The Exchange Commissioners

The administrative head of Oslo Børs was called the Exchange Commissioner until the title of ‘President and CEO’ was introduced in 1988.

The first Exchange Commissioners were appointed by the King, but a royal decree of 24 December 1868 changed this arrangement, and they were thereafter appointed by the government and were issued with instructions by the Ministry of Trade.

The Exchange Commissioners were tasked primarily with overseeing activities at the exchange to ensure that they were in compliance with the authorities’ instructions.

Herman Wang

1819 - 1822

Herman Wang, a merchant, was appointed Exchange Commissioner by King Karl Johan on 30 January 1819. The annual salary he received for this was 200 speciedaler, which is the equivalent of about NOK 40,000 today. This purchasing-power-based comparison is not particularly revealing, however, about what this amount meant at the time. A better understanding is afforded by a salary-based comparison: for what was a part-time position, Wang was paid an amount that was equivalent to a very good salary for a craftsman.

Lauritz Nicolai Kraft

1822 - 1834

Lauritz Nicolai Kraft, also a merchant, was born in 1782 and died in 1834. He was the third representative for Christiania in the Norwegian Parliament in the 1827-1829 period and was a state-authorised public accountant. It was during his tenure that the initiative was taken to secure financing for the exchange building and its subsequent construction (1827-1829).

Photo: Oslo Museum

Jacob Smith

1835–1857
Photo: Oslo Museum

Jacob Smith, another merchant, served as Exchange Commissioner for a long time, but there was little change at Christiania Børs during his tenure. It remained an exchange purely for foreign currencies and bills of exchange, as well as a consultative body for the city and the state, like other Norwegian exchanges at this time.

Smith was honourably discharged with effect from 1 January 1857, but he seems to have been the acting Commissioner until his successor was appointed.

Adolph Ingemann

1857–1866

Adolph Ingemann, an average adjustor and translator, was appointed Commissioner on 11 April 1857 on an annual salary of 350 speciedaler. Ingemann fell ill and was granted leave from his position on 1 April 1866, and was honourably discharged on 18 January 1869.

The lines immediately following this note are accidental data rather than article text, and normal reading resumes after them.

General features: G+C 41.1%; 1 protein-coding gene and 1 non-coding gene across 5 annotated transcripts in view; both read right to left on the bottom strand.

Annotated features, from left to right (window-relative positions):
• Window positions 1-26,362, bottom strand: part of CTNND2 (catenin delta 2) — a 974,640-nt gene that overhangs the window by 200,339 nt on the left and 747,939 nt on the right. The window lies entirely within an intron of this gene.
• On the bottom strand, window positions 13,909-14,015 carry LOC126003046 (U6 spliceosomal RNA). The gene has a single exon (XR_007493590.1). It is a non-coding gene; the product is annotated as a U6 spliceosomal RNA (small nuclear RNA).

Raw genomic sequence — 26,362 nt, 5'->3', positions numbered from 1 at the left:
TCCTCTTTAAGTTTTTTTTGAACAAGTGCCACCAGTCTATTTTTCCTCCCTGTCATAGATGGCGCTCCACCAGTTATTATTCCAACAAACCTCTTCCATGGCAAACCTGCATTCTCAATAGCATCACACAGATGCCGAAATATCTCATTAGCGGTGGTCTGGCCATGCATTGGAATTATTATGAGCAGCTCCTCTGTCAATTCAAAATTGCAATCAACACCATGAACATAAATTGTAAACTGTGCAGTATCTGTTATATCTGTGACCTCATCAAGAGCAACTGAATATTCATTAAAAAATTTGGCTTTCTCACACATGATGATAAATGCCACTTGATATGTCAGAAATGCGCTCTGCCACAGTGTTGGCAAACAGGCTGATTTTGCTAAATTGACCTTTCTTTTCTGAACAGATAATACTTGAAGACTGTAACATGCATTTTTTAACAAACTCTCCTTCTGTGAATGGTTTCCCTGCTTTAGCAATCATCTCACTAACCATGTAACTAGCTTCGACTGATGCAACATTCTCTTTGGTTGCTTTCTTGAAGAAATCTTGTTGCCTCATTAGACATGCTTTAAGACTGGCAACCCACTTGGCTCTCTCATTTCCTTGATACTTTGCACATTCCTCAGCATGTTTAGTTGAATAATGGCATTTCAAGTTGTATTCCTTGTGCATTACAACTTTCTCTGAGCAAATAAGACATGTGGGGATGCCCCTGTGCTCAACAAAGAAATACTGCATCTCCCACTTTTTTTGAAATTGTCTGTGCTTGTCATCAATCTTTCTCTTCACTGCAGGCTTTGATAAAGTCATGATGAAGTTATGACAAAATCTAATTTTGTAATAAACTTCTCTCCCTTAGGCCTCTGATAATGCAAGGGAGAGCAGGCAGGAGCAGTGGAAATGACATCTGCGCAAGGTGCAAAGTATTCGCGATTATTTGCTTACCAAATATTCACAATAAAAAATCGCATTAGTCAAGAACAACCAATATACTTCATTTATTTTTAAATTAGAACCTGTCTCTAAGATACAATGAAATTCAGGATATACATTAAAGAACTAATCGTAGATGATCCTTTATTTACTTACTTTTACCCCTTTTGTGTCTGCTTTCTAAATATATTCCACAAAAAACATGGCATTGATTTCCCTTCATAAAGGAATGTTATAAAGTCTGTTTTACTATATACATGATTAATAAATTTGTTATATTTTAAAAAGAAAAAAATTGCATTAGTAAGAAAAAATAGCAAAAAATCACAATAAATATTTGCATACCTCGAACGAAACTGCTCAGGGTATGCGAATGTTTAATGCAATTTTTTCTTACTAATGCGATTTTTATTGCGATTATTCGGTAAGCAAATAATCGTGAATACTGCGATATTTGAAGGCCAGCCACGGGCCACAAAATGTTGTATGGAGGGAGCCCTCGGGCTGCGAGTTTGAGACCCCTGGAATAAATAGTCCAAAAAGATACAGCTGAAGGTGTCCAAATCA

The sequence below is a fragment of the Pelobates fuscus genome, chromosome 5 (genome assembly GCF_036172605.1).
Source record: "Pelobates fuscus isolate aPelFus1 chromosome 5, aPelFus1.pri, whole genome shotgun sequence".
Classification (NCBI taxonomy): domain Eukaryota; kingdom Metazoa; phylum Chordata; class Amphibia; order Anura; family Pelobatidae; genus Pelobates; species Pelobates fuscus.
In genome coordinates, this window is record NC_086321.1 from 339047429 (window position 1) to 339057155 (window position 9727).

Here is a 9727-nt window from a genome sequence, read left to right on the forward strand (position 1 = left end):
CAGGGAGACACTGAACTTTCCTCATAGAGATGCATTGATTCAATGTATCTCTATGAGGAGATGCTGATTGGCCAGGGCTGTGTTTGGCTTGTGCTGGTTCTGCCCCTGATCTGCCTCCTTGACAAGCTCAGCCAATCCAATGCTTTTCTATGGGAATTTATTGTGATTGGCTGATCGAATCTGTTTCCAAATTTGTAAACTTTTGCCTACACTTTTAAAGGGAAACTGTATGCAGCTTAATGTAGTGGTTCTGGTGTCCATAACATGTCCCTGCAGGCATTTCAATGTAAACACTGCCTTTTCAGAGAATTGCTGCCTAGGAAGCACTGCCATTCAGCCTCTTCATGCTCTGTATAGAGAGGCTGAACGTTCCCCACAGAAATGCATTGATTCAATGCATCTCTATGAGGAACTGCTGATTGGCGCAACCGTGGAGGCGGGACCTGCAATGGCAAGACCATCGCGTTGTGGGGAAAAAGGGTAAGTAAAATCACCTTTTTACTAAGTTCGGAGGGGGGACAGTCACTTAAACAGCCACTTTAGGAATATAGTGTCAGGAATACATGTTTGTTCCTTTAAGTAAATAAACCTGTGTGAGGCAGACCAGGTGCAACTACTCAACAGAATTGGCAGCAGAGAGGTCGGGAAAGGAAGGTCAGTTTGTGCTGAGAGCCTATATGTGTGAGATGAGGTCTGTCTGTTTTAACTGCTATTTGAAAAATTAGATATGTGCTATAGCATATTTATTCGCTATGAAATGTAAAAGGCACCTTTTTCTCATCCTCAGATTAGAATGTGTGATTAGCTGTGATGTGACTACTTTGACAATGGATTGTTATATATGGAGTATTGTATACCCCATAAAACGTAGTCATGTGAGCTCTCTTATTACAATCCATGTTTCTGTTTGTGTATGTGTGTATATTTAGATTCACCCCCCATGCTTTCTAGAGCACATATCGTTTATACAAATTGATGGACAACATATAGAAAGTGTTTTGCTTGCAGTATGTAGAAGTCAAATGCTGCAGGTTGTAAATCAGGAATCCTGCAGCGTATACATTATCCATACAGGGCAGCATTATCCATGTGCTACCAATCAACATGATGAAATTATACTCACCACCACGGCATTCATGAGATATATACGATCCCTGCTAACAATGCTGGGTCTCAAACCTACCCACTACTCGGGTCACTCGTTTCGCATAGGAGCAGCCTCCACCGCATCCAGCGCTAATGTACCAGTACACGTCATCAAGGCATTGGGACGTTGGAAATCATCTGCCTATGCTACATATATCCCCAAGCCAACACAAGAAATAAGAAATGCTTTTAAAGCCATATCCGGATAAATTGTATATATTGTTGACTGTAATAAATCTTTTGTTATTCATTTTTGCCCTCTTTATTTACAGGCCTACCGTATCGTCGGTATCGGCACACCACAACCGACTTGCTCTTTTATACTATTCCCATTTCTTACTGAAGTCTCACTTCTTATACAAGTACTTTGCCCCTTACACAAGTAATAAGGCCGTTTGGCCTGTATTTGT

During Ingemann’s time as Exchange Commissioner, Christiania Børs became the central meeting place for merchants’ collective efforts to navigate the liquidity and trust crisis that was spreading throughout Northern Europe in the wake of the financial collapse in Hamburg in late autumn of 1857.

Photo: Oslobilder

Axel Winge

1868–1893
Photo: Oslobilder

Axel Winge was a Norwegian ship owner, an average adjuster, a consul and a politician. He became acting Exchange Commissioner on 1 January 1868, and was finally officially appointed to the role on 13 July 1869.

It was during Winge’s tenure that Christiania Exchange initially began to formalise what would gradually become its primary activity, namely providing a venue for listing and trading in securities, as in 1881 a Securities Exchange that provided prices once a month was set up. In the initial years, listing primarily involved shares in banks and public debt securities.

Henrik Theodor Hammond

1894–1904

During Hammond’s time, the capital suffered what is known as the Christiania boom – a wave of wild speculation on property and start-up companies that culminated in the so-called Christiania crash of 1899. Several start-up speculator banks came to grief and the years that followed were hard for many. Christiania Børs itself watched the events unfold from the side-lines, as the large speculative bets of the period were not agreed within its walls but in the city’s many coffee shops.

Under Hammond’s management, the Commodities Exchange was set up, which provided price listings for numerous important import and export commodities.

Photo: Oslobilder

Reidar Due

1904–1937
Photo: Oslobilder

Reidar Due was the Exchange Commissioner who was fortunate to have served for the longest period. The establishment of the Securities Exchange in 1881 and the Commodities Exchange in 1901 turned Christiania Børs into an exchange where trading in securities, commodities, bills of exchange and currencies all took place under one roof, and as its head Due had the idea that a lively exchange could be a guiding star in the same way as in large centres of commerce abroad.